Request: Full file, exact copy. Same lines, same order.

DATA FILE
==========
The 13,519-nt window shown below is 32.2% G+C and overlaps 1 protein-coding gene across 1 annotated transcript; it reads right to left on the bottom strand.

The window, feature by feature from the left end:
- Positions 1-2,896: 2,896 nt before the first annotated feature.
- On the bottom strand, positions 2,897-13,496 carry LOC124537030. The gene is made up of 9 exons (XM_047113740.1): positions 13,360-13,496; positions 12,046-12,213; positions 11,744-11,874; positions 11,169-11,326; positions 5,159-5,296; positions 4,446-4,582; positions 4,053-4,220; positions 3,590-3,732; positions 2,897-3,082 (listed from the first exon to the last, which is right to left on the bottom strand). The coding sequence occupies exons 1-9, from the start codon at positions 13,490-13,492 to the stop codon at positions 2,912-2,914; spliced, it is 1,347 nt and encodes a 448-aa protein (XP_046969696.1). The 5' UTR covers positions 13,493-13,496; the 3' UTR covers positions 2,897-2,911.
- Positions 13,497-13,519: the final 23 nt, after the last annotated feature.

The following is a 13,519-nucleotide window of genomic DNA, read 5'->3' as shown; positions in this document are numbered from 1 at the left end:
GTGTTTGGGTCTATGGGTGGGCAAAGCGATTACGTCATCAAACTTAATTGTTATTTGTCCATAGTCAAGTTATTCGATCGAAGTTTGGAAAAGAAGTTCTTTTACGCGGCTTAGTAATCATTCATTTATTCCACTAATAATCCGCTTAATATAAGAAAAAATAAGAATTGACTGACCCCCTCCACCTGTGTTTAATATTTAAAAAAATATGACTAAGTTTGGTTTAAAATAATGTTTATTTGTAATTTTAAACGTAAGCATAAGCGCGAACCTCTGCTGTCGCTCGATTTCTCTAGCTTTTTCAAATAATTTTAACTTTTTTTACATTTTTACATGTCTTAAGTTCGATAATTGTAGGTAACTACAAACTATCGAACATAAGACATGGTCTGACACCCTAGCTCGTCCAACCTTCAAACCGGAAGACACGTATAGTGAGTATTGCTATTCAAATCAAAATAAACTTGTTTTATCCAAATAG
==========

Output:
The 13,519-nt window shown below is 32.2% G+C and overlaps 1 protein-coding gene across 1 annotated transcript; it reads right to left on the bottom strand.

The window, feature by feature from the left end:
- Positions 1-2,896: 2,896 nt before the first annotated feature.
- On the bottom strand, positions 2,897-13,496 carry LOC124537030. The gene is made up of 9 exons (XM_047113740.1): positions 13,360-13,496; positions 12,046-12,213; positions 11,744-11,874; positions 11,169-11,326; positions 5,159-5,296; positions 4,446-4,582; positions 4,053-4,220; positions 3,590-3,732; positions 2,897-3,082 (listed from the first exon to the last, which is right to left on the bottom strand). The coding sequence occupies exons 1-9, from the start codon at positions 13,490-13,492 to the stop codon at positions 2,912-2,914; spliced, it is 1,347 nt and encodes a 448-aa protein (XP_046969696.1). The 5' UTR covers positions 13,493-13,496; the 3' UTR covers positions 2,897-2,911.
- Positions 13,497-13,519: the final 23 nt, after the last annotated feature.

The following is a 13,519-nucleotide window of genomic DNA, read 5'->3' as shown; positions in this document are numbered from 1 at the left end:
GTGTTTGGGTCTATGGGTGGGCAAAGCGATTACGTCATCAAACTTAATTGTTATTTGTCCATAGTCAAGTTATTCGATCGAAGTTTGGAAAAGAAGTTCTTTTACGCGGCTTAGTAATCATTCATTTATTCCACTAATAATCCGCTTAATATAAGAAAAAATAAGAATTGACTGACCCCCTCCACCTGTGTTTAATATTTAAAAAAATATGACTAAGTTTGGTTTAAAATAATGTTTATTTGTAATTTTAAACGTAAGCATAAGCGCGAACCTCTGCTGTCGCTCGATTTCTCTAGCTTTTTCAAATAATTTTAACTTTTTTTACATTTTTACATGTCTTAAGTTCGATAATTGTAGGTAACTACAAACTATCGAACATAAGACATGGTCTGACACCCTAGCTCGTCCAACCTTCAAACCGGAAGACACGTATAGTGAGTATTGCTATTCAAATCAAAATAAACTTGTTTTATCCAAATAG